SPRINGDALE, Ark. (KNWA/KFTA) — Despite several procedures to protect employees from COVID-19, not all workers are stationed 6 feet apart at Tyson’s Berry Street plant in Springdale.
Today, KNWA’s Chad Mira was given access inside the plant to see how it is fighting against the spread of COVID-19.
Before entering the Berry Street Plant in Springdale, we answered several questions about our health and recent travel. We were given some hand sanitizer, a mask and a temperature scan. If it is 100.4 degrees or higher, you are sent home immediately and advised to contact your doctor.
Now on with the tour, alongside Tyson Group President of Poultry, Chad Martin. We are told it is a similar tour that was recently given to the CDC and Arkansas Dept. of Health.
“Some of the comments that we heard were, “You are leading in the industry,”” Martin said.
First stop was the break room. We witnessed employees cleaning around the clock. Every table had partitions on them and stickers letting employees know that they have to sit diagonally from each other. Also new was an outdoor tent to give employees more space to spread out while on break.
“We are doing everything that we know to do and continue to improve upon to prevent any exposure happening within the facility,” Martin said.
We walked down the halls where videos played with important health information for workers. Stickers on the floor encouraged people to stay six feet apart. Next, we put on a hair mask, smock and ear plugs. We wash our hands and head in to see the processing lines.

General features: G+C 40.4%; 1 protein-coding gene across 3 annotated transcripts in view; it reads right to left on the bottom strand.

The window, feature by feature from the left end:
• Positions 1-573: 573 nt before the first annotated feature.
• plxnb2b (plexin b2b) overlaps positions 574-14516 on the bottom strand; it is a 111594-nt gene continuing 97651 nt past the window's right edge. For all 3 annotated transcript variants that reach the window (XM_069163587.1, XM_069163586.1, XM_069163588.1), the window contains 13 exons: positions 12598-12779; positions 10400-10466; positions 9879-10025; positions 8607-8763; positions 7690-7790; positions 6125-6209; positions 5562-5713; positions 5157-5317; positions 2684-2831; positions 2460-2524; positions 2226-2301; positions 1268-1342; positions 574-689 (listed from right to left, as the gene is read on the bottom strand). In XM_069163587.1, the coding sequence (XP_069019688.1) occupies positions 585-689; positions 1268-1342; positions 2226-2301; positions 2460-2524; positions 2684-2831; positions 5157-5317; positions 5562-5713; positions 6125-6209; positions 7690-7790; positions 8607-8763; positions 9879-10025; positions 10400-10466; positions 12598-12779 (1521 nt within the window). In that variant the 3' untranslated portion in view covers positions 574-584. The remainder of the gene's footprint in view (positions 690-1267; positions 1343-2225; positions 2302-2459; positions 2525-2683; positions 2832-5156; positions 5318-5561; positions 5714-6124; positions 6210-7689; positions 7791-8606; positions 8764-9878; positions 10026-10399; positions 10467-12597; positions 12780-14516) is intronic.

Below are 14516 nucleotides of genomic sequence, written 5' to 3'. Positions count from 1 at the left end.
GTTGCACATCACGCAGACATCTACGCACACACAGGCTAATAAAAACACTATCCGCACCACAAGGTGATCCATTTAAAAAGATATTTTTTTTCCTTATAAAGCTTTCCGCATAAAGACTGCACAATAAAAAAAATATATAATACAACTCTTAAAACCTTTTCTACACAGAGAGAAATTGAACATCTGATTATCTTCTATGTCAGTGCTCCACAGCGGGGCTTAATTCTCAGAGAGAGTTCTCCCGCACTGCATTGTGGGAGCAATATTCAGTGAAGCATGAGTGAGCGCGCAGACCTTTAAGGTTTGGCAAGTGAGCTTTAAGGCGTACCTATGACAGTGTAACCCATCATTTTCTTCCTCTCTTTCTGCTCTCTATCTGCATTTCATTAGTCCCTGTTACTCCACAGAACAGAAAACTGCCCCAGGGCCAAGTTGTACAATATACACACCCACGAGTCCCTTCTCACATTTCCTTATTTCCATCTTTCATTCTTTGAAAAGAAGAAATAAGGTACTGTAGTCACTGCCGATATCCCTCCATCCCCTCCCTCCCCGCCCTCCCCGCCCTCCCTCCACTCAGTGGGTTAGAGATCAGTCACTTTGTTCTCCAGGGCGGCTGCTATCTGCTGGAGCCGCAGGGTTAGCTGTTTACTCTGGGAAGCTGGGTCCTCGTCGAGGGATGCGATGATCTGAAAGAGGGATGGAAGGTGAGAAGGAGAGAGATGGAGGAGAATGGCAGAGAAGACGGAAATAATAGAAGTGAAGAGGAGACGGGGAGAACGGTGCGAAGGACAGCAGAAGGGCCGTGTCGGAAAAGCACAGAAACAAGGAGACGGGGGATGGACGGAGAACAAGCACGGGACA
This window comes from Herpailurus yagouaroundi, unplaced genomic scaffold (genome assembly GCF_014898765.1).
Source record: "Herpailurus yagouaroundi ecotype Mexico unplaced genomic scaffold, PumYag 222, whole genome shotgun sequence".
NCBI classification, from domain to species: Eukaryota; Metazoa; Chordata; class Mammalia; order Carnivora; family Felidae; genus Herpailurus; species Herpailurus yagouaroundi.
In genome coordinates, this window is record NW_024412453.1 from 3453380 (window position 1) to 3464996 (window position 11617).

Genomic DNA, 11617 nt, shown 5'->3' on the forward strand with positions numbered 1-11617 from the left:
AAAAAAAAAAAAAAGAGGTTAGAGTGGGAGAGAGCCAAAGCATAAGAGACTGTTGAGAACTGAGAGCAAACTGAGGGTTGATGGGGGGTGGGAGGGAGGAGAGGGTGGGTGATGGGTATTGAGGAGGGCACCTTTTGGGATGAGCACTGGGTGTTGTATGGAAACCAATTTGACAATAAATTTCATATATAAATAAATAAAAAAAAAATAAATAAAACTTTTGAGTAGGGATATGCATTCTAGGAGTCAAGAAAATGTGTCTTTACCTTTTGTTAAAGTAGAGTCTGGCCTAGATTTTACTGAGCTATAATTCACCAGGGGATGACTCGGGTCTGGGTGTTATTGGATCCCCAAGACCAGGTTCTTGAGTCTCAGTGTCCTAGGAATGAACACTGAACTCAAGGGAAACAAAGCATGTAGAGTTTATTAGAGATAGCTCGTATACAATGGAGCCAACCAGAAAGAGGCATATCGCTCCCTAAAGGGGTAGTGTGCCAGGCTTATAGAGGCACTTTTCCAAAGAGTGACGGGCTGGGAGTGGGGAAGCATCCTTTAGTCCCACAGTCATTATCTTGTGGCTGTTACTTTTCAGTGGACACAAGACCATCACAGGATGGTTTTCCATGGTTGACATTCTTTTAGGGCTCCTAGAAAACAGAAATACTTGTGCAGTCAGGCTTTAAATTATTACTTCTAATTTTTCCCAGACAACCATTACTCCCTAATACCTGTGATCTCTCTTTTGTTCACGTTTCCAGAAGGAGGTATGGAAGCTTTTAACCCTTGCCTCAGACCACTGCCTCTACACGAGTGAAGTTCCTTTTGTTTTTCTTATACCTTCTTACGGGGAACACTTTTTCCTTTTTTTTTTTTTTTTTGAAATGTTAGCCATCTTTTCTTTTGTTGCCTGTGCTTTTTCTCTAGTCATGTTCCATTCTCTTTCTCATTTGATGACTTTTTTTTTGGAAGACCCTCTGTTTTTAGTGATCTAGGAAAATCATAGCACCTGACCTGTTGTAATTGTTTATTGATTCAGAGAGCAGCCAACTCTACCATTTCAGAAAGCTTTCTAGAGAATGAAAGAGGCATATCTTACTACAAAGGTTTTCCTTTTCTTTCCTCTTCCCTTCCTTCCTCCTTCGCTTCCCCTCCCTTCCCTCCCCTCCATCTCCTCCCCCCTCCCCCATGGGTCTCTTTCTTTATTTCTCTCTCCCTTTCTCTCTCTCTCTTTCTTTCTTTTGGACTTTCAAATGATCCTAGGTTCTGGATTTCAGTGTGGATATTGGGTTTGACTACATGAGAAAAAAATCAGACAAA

The lines were still packed with employees, but new partitions separated most of them. We did witness multiple employees standing should to shoulder with no partition separating them. Overall, the line had several protections in place, but it did not look like the recommended set-up provided by the CDC.
This picture from the CDC shows what they recommend. It says, if feasible space workers 6 feet apart in all directions, ideally so that workers are not facing each other. But at Tyson’s Berry Street plant, most workers were within six feet of someone else and workers lined both sides of the line. Partitions did separate the majority of the workers in these scenarios.
We asked Martin why everyone was not separated, but he referred back to all of the mitigation efforts underway.
“We’ve continued to improve and work in this area to make it the absolute best for our team members because we’re committed to their health and safety,” Martin said.
So what happens when a worker does get sick.
“If they’re identified with our thermal scanner, then they are sent home and asked to communicate with their local health provider,” Martin said.
Martin says they notify all close contacts of a confirmed COVID-19 patient, but not everyone.
The CDC website says exposure could occur from contact with contaminated surfaces or objects, such as tools, workstations, or break room tables. Given the number of workers sharing work stations and break rooms, we asked if everyone should be notified of a case.
“We will continue to openly communicate and be transparent with our team on this, but being able to have each individual data point communicated at that exact period of time is very difficult given the situation that we’re in,” Martin said.
Tyson will not confirm case numbers at the facility, but Martin said this facility has not had to cut back on production.
After I pointed out the lack of partitions for all employees for a third time, Tyson responded Tuesday night with the following statement.
“Thanks for bringing this to our attention. In some cases, we’re adapting our processes to meet changing customer needs. An additional workstation divider will be installed on this line before production resumes. Like all of our employees, these team members had their temperatures taken prior to entering the facility, are wearing required surgical masks and are safe to be at work.”